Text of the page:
40% of modified mortgages in trouble
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Bob Moon: We’re ending the year the way it began in one very significant and very discouraging way. Despite the Obama administration’s big push to keep people in their homes through mortgage modifications — and even though lenders have cut payments for millions of borrowers — a fresh government report suggests the effort may be falling short. According to regulators, 40 percent of people who get a significant reduction in their monthly payments still fall behind. Here’s Marketplace’s Amy Scott.
AMY SCOTT: Four years ago landscape architect Bill Donnelly took out an interest-only loan to buy a house in Washington, D.C. The interest rate was fairly high, but he and his wife figured they’d refinance.
BILL DONNELLY: Being a first-time homebuyer, I knew nothing about buying a home. And everyone seemed to think that, you know, I wasn’t getting in that far over my head.
Then the bottom fell out of the housing market. And the plan to refinance fell apart. Eventually Donnelly turned to mortgage modification. His lender temporarily cut his monthly payments by close to 20 percent. He’s waiting for a permanent deal. But it may not be enough.
DONNELLY: Things change in life, and we recently had a second child. And so our cost’s going up in childcare. So we’re still going to struggle with whatever they come back with.
The report out today from two bank regulators says close to half of borrowers who get a break from their lenders still struggle. The Obama administration is pressing banks to make more modifications permanent.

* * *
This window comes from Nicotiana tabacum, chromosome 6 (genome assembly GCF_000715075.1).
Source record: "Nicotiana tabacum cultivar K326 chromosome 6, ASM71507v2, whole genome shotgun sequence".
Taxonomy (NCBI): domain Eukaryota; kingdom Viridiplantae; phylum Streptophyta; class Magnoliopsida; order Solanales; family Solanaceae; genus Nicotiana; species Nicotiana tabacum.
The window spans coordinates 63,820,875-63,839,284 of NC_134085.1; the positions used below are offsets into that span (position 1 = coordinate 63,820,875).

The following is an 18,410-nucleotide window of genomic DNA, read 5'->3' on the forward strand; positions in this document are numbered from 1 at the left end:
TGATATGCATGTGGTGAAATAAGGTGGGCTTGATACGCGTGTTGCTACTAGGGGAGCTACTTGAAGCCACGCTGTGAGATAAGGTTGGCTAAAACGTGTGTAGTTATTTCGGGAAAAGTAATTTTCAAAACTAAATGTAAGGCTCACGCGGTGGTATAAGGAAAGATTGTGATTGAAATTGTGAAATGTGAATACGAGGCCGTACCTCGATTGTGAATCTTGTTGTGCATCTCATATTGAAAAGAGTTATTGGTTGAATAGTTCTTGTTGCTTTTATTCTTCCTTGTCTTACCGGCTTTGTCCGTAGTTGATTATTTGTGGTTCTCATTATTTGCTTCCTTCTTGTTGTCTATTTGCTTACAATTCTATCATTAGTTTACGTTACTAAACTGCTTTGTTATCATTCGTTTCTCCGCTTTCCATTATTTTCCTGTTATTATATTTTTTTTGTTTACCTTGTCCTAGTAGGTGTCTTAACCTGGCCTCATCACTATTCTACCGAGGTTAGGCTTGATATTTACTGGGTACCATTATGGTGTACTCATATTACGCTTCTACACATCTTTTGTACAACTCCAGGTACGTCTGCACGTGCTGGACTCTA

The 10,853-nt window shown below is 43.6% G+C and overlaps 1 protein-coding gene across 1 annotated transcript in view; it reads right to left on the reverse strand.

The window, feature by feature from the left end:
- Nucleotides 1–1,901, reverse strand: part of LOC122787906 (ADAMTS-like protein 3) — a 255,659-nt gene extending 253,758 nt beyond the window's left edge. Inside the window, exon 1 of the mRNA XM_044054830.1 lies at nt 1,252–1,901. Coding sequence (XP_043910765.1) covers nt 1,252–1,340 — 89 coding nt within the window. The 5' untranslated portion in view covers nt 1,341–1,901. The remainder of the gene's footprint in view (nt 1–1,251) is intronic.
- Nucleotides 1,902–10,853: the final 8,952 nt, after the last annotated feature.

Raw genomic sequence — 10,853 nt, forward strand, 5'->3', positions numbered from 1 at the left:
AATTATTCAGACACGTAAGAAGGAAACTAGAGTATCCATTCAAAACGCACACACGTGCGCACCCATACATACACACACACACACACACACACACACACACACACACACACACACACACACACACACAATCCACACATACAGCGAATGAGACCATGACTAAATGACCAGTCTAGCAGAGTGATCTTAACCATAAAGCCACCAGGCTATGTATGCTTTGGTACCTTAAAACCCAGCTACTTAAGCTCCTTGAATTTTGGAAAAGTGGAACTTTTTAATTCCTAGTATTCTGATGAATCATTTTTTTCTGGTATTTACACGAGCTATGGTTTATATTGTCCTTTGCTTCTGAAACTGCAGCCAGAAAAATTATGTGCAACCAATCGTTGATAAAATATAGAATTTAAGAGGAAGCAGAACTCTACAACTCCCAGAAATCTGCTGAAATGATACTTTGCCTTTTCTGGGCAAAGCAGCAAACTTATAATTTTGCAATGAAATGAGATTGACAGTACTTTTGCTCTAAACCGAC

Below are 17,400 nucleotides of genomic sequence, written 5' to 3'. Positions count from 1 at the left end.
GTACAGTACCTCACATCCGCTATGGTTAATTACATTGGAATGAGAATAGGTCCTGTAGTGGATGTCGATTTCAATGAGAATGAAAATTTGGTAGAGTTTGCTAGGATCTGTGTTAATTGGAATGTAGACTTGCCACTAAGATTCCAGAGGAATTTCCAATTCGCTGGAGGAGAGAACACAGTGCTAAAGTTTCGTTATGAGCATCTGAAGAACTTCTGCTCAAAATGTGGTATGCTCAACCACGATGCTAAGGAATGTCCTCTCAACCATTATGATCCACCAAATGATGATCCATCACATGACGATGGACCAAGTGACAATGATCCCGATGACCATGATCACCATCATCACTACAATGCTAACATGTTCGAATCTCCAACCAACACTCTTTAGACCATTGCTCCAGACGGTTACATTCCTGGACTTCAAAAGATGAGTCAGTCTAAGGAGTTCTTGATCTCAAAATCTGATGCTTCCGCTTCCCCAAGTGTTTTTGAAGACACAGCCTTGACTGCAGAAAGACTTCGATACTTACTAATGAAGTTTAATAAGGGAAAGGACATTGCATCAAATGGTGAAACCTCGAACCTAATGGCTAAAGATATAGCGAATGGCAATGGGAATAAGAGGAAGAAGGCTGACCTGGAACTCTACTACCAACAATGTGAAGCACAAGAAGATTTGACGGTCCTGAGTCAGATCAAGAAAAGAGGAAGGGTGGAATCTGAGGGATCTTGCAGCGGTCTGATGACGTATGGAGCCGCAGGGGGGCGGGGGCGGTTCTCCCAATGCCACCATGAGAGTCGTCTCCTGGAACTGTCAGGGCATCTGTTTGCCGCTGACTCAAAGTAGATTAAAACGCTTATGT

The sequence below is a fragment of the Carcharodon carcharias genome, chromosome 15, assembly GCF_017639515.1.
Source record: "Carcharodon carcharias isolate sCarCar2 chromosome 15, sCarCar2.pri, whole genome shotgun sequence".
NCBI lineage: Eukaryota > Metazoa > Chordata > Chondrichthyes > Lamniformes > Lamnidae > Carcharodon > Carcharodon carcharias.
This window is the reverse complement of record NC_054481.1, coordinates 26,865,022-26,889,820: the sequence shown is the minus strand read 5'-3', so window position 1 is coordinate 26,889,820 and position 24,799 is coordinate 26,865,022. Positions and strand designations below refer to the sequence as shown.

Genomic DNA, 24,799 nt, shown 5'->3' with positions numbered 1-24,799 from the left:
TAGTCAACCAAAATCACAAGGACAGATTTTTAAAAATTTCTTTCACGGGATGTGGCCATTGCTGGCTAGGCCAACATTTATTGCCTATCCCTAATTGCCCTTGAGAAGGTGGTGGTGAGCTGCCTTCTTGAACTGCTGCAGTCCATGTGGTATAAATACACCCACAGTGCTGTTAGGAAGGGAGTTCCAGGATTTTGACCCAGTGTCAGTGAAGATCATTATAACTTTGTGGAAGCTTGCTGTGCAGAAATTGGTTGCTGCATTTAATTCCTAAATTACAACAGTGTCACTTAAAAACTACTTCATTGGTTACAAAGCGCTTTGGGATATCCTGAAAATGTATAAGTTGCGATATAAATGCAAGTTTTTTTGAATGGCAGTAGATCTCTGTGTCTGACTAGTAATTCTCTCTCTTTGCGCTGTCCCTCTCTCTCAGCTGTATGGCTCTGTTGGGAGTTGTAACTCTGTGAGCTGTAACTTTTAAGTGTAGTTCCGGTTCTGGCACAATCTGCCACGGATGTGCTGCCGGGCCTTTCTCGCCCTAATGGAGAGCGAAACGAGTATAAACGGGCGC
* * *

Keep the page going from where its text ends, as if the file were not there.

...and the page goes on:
But Christopher Thornberg with Beacon Economics says that approach doesn’t take care of the biggest problem. These homeowners hold huge amounts of debt with little or no equity. Meaning they have no cushion to fall back on.
CHRISTOPHER THORNBERG: What you need to do really is help these people clear the books, start fresh, buy a home they could afford using a proper mortgage product, and that means probably moving them out of the homes they’re in right now.
But an even bigger wave of foreclosures could threaten the recovery.
Mark Zandi is with Moody’s Economy.com.
MARK ZANDI: As long as foreclosures continue to rise and modification efforts aren’t really working, there’s a really good chance that housing prices will start declining again. And nothing really works well in our economy with falling housing values.
Zandi predicts people will lose almost two-and-a-half million homes to foreclosures and short sales next year.
I’m Amy Scott for Marketplace.
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